Monday, October 08, 2001
Business leader has advice for students
Follow your dream - and work hard
By Jenny Callison
OXFORD Dreams are powerful and necessary guides on the journey to success. That was a central theme of remarks by business leader Herman Cain last week to Miami University.
I was always self-motivated by my dream, he told students during the Firstar Bank Distinguished Lecture on Motivation, Leadership and the American Dream.
Herman Cain, Chairman of Godfather's Pizza, gestures as he answers questions from Miami University students.
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He stressed the importance of dreaming big in order to be successful. Dreams give you that passion, that inspiration, he said during his talk at MU's Farmer School of Business.
Mr. Cain has lived what many consider to be the American dream. Born into a poor rural family in the South, he watched his parents work hard to provide a future for their children.
I'll never forget the encouragement given me by my high school math teacher, he recalled. He said, "Herman Cain, you can be anything you want to be. You just might have to work a little harder and you might have to work a little longer.'
That advice served him well as the young man pursued a degree in math from Morehouse College and then a master's in computer science from Purdue University. It sustained him as he entered the corporate world at Pillsbury and later tested his abilities by taking on two foundering food businesses.
I just kept expecting it to be hard, so when it was, I wasn't surprised, he said. If you are following your dream, you will put up with the speedbumps on the journey to success the things that get between you and your dream.
Mr. Cain was the first African-American elected president of the National Restaurant Association. He was named one of Ebony magazine's 100 most influential Black Americans in 1997 and again in 1999. He is the author of three motivational books: Speak as a Leader, Leadership is Common Sense and the recently published CEO of Self.
He shared with students the motto he lives by.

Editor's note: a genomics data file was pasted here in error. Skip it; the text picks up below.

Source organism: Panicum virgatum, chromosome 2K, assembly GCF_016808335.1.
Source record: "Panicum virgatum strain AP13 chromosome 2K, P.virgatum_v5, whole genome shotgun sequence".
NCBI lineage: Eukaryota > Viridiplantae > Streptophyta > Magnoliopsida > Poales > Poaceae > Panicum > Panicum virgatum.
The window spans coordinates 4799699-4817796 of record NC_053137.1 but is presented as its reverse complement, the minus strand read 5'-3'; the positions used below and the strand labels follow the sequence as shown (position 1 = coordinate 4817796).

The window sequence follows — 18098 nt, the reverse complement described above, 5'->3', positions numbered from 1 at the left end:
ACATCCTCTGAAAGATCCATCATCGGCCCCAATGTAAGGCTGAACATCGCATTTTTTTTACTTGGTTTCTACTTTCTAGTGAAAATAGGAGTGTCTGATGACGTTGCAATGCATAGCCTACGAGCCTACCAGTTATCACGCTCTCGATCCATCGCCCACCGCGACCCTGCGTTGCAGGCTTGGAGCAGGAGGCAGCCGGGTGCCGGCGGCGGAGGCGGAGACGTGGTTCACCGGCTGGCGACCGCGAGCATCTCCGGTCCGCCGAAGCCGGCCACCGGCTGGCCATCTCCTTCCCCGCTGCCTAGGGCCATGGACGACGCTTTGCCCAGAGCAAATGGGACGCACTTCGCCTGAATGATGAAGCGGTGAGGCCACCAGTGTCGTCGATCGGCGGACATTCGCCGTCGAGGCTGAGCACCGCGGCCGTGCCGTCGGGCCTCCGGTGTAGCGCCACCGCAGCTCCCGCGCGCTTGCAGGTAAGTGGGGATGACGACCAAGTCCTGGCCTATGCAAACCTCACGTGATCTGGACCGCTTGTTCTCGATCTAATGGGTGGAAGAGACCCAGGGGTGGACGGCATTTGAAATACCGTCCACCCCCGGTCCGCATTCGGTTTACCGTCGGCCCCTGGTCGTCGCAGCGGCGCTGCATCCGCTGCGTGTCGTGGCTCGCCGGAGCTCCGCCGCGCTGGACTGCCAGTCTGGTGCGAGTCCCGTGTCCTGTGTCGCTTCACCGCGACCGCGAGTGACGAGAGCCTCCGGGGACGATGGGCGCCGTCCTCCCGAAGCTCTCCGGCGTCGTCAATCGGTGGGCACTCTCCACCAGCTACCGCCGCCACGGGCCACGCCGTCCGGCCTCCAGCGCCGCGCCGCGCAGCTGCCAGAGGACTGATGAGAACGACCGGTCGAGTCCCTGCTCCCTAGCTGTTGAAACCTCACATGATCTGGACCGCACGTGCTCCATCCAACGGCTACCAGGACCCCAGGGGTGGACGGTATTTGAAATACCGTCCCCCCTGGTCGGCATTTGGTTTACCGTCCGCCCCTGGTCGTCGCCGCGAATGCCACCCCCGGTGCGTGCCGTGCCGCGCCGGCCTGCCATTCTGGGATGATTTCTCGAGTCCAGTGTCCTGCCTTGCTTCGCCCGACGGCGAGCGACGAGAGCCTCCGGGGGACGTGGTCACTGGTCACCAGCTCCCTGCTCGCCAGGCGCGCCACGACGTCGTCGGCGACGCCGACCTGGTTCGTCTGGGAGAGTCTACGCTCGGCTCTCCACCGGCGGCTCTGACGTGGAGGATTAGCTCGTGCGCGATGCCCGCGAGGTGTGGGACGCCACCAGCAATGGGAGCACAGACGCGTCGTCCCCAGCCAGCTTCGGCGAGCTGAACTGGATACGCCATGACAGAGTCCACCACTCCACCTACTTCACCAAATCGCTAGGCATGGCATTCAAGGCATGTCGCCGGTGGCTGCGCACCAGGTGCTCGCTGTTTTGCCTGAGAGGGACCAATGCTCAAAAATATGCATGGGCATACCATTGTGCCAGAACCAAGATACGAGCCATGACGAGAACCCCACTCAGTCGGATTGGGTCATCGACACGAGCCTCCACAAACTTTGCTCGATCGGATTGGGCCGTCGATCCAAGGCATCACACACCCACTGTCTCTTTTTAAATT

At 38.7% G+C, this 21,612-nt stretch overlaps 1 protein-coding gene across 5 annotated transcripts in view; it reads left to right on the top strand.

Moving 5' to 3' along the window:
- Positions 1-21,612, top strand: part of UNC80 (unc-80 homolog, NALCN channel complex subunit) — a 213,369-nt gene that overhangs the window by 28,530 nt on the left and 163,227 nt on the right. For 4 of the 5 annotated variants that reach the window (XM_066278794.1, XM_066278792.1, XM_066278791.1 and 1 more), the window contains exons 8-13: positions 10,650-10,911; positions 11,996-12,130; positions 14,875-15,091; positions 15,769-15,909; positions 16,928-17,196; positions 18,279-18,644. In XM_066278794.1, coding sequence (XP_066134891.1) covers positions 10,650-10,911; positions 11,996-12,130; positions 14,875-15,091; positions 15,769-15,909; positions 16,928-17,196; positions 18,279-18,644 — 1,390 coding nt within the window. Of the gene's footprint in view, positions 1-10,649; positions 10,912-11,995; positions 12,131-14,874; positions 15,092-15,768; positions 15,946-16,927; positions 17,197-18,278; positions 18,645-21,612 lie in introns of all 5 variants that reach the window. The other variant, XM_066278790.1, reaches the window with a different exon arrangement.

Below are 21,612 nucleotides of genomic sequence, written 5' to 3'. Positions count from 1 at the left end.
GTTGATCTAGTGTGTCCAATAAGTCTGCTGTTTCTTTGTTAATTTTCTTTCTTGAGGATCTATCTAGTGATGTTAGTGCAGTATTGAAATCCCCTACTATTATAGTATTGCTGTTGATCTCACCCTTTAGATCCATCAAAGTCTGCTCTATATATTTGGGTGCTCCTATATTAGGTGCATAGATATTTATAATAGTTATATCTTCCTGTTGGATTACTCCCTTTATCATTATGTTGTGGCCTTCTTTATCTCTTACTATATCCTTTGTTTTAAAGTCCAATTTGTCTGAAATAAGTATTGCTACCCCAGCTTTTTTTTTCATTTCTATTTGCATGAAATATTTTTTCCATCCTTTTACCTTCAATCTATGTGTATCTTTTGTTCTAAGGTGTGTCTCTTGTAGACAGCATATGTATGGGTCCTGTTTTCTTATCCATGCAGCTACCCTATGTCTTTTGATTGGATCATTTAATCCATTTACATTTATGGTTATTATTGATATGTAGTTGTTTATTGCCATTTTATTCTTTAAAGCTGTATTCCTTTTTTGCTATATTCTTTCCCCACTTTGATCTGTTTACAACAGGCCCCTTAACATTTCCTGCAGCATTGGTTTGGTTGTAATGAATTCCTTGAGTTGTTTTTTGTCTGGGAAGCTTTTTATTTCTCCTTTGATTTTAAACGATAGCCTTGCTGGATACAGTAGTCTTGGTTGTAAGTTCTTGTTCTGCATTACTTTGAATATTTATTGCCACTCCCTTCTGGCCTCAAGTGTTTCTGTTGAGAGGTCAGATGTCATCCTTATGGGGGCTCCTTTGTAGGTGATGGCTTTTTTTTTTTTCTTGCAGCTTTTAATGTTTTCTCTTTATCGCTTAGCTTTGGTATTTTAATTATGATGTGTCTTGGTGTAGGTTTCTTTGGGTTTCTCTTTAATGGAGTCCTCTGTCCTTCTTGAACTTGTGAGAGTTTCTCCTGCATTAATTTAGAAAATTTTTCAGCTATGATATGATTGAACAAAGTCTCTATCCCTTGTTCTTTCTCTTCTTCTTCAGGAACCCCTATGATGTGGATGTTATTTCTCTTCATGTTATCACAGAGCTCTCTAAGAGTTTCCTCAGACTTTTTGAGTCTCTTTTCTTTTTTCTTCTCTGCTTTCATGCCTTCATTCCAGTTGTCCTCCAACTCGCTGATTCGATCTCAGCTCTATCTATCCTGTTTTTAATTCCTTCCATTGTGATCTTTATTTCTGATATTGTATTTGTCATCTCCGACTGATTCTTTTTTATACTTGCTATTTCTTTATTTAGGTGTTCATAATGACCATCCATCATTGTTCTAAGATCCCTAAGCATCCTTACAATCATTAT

Hope is the key to happiness, and happiness is the key to success. It has been my experience in my career that when I was happy, I was successful. When you're happy you don't worry about that 40-hour week.
Mr. Cain has gained a reputation as a turnaround specialist. After having reached a senior position with Pillsbury, he left to learn about making hamburgers at Burger King. After mastering the operation from patties on up, he became vice president and general manager for 400 Burger King units in the Philadelphia region, the company's poorest-performing area. Within three years, that region became the company's strongest.
After exerting his touch on the hamburger chain, he joined the financially troubled Godfather's Pizza and has provided that com pany with a recipe for success.
Both organizations lacked focus, he said. They didn't know where they were going. Both organizations lacked inspiration. They lacked a clear definition of what the problems were. That's what I had to provide as leader. I helped them develop focus and helped them identify and work on the right problems. I inspired them to believe we could make it happen.
Instead of becoming enmeshed in business theory, Mr. Cain likes to keep his approach simple and direct.
When I started at Godfather's Pizza, I would go to the restaurants and see first hand what was going on. I wanted to stay close to the customer and see what the problems were.
One night, I went to the back of one of our restaurants and spoke with Jason, one of the shift workers. I asked him what he thought the trouble was.
The employee told his new chief that the chain offered too many toppings.
Jason said there were 15 toppings, but customers only ordered 10. We were creating unnecessary complexity, Mr. Cain continued with a broad grin. We didn't need to do market research, we asked Jason.
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